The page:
Missed classes, exams and deadlines: Students are strongly recommended to come to all classes and to office hours when necessary, and to put in additional study time to make up for missed classes. The only valid excuses for missing exams and assignment deadlines are school-recognized religious observations, official school business with documentation, court appearances, job and graduate school interviews, sickness with a doctorÕs note, and a death or serious illness in family. When a student knows that they will miss an exam or assignment deadline, they are required to contact the professor by email as soon as possible before the date in question and request a make-up exam or assignment extension. It is always at the professorÕs discretion whether a make-up exam or assignment extension is possible or appropriate, and when to use the alternate option of calculating the final grade on the basis of the remaining evaluations. If the student does not have a valid excuse for missing an exam and assignment deadline or fails to contact the professor on a timely basis regarding their excuse, the grade for that exam or assignment will be zero.


Inclement weather policies: Missed classes will be made up at times to be announced at the next class meeting. On days when the start of school is delayed past the start of a class, the professor will announce by email whether the class will still be held.


Religious observation accommodations: Policy and deadlines can be found at


Honor Code: All students are expected to be familiar with and abide by the JMU Honor Code ( Forms of academic dishonesty include cheating on tests or homework, lending your work to another person to submit it as his or her own, reporting false data, selling or uploading unauthorized documents from a class, deliberately creating false information on a works cited or reference page; and plagiarism, presenting another personÕs writing, ideas or results as your own, whether intentional or not. Work submitted for this course must be your own and written for this course. To avoid plagiarism in writing, paraphrased and quoted materials must be properly cited in the text and referenced in the bibliography (see above); unnecessary or excessive use of direct quotations will be penalized.


Additional reference texts and lab manuals (all of which are available for short term loan from me, the lab room or the library):

Gilbert, S.F. and Epel, D. 2009. Ecological Developmental Biology, Integrating Epigenerics, Medicine and Evolution. Sinauer Associates, MA.

Wolpert, L. 2007. Principles of Development, Oxford: Oxford University Press, UK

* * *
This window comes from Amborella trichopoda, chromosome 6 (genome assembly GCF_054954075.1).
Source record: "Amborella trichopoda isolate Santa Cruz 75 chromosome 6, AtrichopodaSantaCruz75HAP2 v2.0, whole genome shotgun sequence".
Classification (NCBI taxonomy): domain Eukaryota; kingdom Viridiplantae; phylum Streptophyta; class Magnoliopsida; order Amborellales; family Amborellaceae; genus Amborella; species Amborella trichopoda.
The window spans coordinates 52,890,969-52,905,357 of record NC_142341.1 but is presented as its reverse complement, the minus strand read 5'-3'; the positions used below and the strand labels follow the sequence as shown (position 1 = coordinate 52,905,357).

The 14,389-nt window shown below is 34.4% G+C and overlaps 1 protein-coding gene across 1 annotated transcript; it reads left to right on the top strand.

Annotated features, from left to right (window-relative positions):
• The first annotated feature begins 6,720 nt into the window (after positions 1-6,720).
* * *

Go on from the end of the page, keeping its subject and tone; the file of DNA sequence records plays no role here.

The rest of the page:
Slack, J.M.W. 2006. Essential Developmental Biology, Blackwell Publishing: Malden, MA

Gilbert, S.F., Tyler, A.L., and Zackin, E.J. 2005. Bioethics and the New Embryology, Sinauer Associates: Sunderland, MA

Wilt, F.H and Hake, S.C. 2004. Principles of Developmental Biology, Norton and Co.: NY, NY

Wilkins, A.S. 2002. The Evolution of Developmental Pathways, Sinauer: Sunderland, MA

Gerhart, J. and Kirschner, M. 1997. Cells, Embryos, and Evolution, Blackwell Science, Malden, MA

Gilbert, S.F. and Raunio, A.M. (eds) 1997. Embryology: Constructing the Organism, Sinauer: Sunderland, MA

Carlson, B.M. 1996. PattenÕs Foundations of Embryology, 6th ed., McGraw-Hill: New York

Kalthaus, K. 1996. Analysis of Biological Development, McGraw-Hill: New York

Raff, R.A. 1996. The Shape of Life: Genes, Development, and the Evolution of Animal Form, University of Chicago Press: Chicago

Hall, B.K. 1992. Evolutionary Developmental Biology, Chapman & Hall: London

Browder, L.W., Erickson, C.A., and Jeffery, W.R. 1991. Developmental Biology, 3rd ed., Saunders College: Philadelphia

Raff, R.A. and Kaufman, T.C. 1983. Embryos, Genes, and Evolution: The Developmental-Genetic Basis of Evolutionary Change, Macmillan Publ.: New York

Slack, J.M.W. 1983. From Egg to Embryo, Cambridge, University Press: Cambridge, UK

Balinski, B.I. 1981. An Introduction to Embryology, 5th ed., Saunders College: Philadelphia

Mathews, W.W. and Schoenwolf, G.C. 1998. Atlas of Descriptive Embryology, 5ft ed., Prentice Hall: Englewood Cliffs, NJ

Johnson, L.G. 1995. Johnson & VolpeÕs Patterns and Experiments in Developmental Biology, 2nd ed., Wm. C. Brown: Dubuque, IA

Schoenwolf, G.C. 1995. Laboratory Studies of Vertebrate and Invertebrate Embryos, Guide and Atlas of Descriptive and Experimental Development, Prentice Hall: Upper Saddle River, NJ

Tyler, M.S. 1994. Developmental Biology: A Guide for Experimental Study, Sinauer: Sunderland, MA

Cruz, Y.P. 1993. Laboratory Exercises in Developmental Biology, Academic Press: San Diego

Rugh, R. 1962. Experimental Embryology: Techniques and Procedures, Burgess Publ.: Minneapolis

Hamburger, V. 1960. A Manual of Experimental Embryology, revised ed., University of Chicago Press: Chicago


Developmental biology webpages


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The Family Educational Rights and Privacy Act (FERPA) of 1974

FERPA for Parents

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JMU compliance with FERPA


Consult the Student Success Center website for information regarding disability services, student counseling and the writing center.  


Lecture, exam and assignment schedule